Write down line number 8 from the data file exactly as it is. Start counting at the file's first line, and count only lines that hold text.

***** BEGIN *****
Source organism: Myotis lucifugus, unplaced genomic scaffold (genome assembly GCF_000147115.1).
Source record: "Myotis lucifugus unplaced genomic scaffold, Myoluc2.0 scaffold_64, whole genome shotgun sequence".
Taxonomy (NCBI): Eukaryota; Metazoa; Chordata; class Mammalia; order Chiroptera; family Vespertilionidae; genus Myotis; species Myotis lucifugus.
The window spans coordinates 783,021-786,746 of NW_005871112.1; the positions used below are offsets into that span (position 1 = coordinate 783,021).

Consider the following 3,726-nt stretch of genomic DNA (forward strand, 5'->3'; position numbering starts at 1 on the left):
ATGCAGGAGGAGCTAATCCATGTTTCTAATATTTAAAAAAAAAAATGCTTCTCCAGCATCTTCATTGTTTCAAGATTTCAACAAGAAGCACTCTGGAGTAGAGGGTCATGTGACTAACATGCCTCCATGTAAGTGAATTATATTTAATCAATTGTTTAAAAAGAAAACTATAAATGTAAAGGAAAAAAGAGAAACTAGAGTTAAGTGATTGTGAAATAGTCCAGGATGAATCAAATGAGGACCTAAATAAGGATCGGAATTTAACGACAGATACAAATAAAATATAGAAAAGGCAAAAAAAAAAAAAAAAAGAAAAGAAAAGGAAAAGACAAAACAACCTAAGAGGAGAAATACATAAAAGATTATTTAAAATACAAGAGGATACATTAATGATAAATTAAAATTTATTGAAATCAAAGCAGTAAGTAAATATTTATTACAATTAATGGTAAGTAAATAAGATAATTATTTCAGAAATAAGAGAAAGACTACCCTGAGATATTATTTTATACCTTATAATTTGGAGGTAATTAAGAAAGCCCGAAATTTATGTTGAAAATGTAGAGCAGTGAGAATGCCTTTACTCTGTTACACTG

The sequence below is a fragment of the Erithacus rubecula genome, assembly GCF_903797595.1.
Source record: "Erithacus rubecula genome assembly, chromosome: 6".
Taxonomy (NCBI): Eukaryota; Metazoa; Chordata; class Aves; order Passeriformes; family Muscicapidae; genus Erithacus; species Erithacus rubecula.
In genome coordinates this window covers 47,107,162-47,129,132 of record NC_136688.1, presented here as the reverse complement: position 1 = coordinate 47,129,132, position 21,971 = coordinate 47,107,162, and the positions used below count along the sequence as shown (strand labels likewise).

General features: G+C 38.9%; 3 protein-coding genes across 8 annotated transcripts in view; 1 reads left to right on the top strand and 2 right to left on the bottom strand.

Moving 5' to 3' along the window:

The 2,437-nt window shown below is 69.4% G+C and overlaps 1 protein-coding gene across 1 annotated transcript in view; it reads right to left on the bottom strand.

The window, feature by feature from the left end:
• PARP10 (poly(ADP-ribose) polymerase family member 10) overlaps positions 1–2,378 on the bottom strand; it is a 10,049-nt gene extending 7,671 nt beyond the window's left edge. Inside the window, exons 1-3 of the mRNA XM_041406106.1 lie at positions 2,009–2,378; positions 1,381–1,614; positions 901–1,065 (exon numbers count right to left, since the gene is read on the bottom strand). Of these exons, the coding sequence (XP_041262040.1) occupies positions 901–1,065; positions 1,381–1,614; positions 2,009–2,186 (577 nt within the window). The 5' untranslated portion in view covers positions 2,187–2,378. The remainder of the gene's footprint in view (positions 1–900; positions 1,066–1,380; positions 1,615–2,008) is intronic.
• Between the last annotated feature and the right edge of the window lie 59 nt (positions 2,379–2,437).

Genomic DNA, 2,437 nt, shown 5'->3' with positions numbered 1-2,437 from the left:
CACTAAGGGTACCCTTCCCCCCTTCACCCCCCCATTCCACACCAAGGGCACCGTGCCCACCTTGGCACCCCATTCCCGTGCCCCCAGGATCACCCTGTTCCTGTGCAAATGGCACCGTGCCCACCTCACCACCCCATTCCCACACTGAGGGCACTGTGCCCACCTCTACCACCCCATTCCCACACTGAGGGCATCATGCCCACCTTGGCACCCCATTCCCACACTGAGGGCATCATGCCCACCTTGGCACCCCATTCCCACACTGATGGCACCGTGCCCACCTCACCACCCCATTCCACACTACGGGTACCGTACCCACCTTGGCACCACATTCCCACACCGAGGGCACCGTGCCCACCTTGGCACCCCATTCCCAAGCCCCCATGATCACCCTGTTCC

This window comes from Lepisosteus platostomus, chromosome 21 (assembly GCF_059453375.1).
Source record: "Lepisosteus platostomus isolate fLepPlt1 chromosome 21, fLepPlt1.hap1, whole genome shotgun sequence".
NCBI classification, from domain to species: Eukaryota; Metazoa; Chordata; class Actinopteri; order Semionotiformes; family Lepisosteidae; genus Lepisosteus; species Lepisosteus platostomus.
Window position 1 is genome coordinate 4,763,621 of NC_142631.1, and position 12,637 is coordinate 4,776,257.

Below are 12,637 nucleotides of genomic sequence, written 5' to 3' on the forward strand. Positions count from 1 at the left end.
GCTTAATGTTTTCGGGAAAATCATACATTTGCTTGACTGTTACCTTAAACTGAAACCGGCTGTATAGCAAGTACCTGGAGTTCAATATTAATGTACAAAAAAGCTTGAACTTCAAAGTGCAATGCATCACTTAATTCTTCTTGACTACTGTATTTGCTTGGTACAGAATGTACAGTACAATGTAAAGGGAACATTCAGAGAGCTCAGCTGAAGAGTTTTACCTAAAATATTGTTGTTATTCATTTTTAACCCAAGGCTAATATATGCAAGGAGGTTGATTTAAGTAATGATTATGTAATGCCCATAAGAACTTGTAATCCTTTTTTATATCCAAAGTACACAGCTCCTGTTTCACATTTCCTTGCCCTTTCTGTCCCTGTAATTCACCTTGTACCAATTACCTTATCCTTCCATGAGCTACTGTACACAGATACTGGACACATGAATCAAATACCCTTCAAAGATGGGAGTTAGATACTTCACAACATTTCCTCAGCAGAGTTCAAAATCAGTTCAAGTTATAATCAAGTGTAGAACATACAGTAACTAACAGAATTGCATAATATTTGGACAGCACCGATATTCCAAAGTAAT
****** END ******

Source record: "Erithacus rubecula genome assembly, chromosome: 6".